Just as I was seriously contemplating whether or not to take up the challenge from a recent guest blogger (known in our comments stream as masterofoneinchpunch) to knock out a piece listing favorite moviegoing experiences/stories—that is to say, favorite memories not necessarily related to the quality of the film so much as the actual experience of being at the venue…I caught wind of this grotesque and sad story.
So very infuriating. So very, very tempting to launch into a more generalized and scathing and deserved attack on a particular culture of values—and no, I certainly don’t mean the culture of values that argues it’s ok to text inside a movie theater—that would only wind up somehow indicting the film that was being screened when this idiotic murder took place. So, because that would be exactly the wrong thing to do (indict the movie, that is), I decided instead to use this opportunity to answer masterofoneinchpunch’s request and turn my attention now away from an extended diatribe on tragic events and towards jotting down some of my best-remembered good times at the movies.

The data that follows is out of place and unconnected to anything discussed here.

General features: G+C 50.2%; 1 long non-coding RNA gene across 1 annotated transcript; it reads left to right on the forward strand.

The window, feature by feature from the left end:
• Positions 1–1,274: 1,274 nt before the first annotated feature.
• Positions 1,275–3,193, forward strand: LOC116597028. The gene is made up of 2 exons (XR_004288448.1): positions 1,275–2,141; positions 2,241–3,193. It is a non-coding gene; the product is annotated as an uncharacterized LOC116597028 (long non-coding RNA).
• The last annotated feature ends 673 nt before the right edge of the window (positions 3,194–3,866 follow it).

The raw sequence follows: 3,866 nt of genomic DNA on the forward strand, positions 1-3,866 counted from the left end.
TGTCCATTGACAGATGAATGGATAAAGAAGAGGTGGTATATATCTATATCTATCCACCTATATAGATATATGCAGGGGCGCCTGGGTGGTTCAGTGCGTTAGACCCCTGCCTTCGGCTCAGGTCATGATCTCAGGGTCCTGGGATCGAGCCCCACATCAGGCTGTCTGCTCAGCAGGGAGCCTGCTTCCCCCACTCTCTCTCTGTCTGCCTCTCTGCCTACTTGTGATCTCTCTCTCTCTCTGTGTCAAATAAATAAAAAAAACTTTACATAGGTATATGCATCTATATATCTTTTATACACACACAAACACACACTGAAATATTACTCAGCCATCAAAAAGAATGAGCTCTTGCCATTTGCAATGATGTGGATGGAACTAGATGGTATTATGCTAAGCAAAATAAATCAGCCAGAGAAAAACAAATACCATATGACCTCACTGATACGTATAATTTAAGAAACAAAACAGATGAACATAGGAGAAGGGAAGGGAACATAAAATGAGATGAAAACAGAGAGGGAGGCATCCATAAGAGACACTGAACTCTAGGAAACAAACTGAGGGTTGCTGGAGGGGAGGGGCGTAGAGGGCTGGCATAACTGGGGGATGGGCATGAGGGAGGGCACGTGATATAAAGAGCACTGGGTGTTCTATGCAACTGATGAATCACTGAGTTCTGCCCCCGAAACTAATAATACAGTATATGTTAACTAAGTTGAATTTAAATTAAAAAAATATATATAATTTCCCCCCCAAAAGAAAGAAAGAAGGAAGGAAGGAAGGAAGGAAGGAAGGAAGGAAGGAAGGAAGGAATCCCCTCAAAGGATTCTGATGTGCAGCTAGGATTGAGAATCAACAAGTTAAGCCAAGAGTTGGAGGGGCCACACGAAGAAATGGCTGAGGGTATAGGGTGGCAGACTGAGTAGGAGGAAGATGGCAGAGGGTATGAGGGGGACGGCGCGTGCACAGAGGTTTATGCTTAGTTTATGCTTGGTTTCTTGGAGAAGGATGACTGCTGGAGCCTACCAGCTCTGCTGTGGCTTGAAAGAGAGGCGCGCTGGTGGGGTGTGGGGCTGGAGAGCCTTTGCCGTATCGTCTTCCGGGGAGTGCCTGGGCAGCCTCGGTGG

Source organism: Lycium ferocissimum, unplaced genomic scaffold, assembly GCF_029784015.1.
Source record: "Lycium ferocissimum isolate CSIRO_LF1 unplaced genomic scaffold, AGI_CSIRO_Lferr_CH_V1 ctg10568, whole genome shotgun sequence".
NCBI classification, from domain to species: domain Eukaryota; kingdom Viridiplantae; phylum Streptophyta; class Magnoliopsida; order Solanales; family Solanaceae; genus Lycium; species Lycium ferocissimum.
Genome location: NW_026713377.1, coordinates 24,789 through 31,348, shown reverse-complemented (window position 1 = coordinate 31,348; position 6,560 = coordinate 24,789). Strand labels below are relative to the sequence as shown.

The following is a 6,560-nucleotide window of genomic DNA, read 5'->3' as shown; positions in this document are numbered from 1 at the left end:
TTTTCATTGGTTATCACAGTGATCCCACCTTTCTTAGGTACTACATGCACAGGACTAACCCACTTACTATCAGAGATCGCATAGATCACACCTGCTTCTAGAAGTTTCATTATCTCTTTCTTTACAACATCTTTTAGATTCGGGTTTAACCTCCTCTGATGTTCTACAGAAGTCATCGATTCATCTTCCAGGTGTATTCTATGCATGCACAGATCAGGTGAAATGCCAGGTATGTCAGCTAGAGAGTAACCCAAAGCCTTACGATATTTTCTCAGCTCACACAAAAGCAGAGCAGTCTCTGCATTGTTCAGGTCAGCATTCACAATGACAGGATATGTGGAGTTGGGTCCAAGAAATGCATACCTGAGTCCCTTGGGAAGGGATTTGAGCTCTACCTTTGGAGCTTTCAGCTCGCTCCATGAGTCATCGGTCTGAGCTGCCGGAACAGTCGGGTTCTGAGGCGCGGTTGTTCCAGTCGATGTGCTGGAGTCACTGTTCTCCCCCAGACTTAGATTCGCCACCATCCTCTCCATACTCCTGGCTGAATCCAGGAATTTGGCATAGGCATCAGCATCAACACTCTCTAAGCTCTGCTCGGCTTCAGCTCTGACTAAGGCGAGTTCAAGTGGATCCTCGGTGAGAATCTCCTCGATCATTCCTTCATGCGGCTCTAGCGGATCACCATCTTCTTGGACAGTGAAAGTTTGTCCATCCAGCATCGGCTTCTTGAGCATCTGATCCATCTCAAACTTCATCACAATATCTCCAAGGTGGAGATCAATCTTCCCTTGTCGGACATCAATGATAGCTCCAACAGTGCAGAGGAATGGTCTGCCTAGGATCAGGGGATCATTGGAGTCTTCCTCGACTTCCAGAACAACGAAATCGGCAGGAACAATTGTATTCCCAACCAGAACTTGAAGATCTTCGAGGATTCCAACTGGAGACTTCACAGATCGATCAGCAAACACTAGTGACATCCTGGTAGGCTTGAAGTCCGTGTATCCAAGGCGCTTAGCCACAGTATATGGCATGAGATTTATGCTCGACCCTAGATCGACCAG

I have no doubt our readers will have some colorful stories of their own to share, or their most treasured memories of filmgoing that may be attached to a particular theater (either still standing or not); these are the first five that leapt to mind from my own history.
Roxanne Tri-State Mall, Claymont, DE
Oh, this theater and I go back a long ways. I remember waiting with my parents for what seemed like forever, in an incredibly long line that snaked from the box office all the way down the main hall of the mall and nearly out the door, to get into Conan the Barbarian. Two years later, I had my very first movie date there, and that movie was Beverly Hills Cop.
The theater, once operated by Sameric, is long gone, but the mall still stands—sort of, it’s a very disconcerting place to enter at this point—and my final visit there was with a friend to see Roxanne, Steve Martin’s cheerfully romantic and modern reinterpretation of Cyrano de Bergerac. As the end credits began to roll, I happened to look down the aisle…and saw a rat scurry from one side to the other. Game over.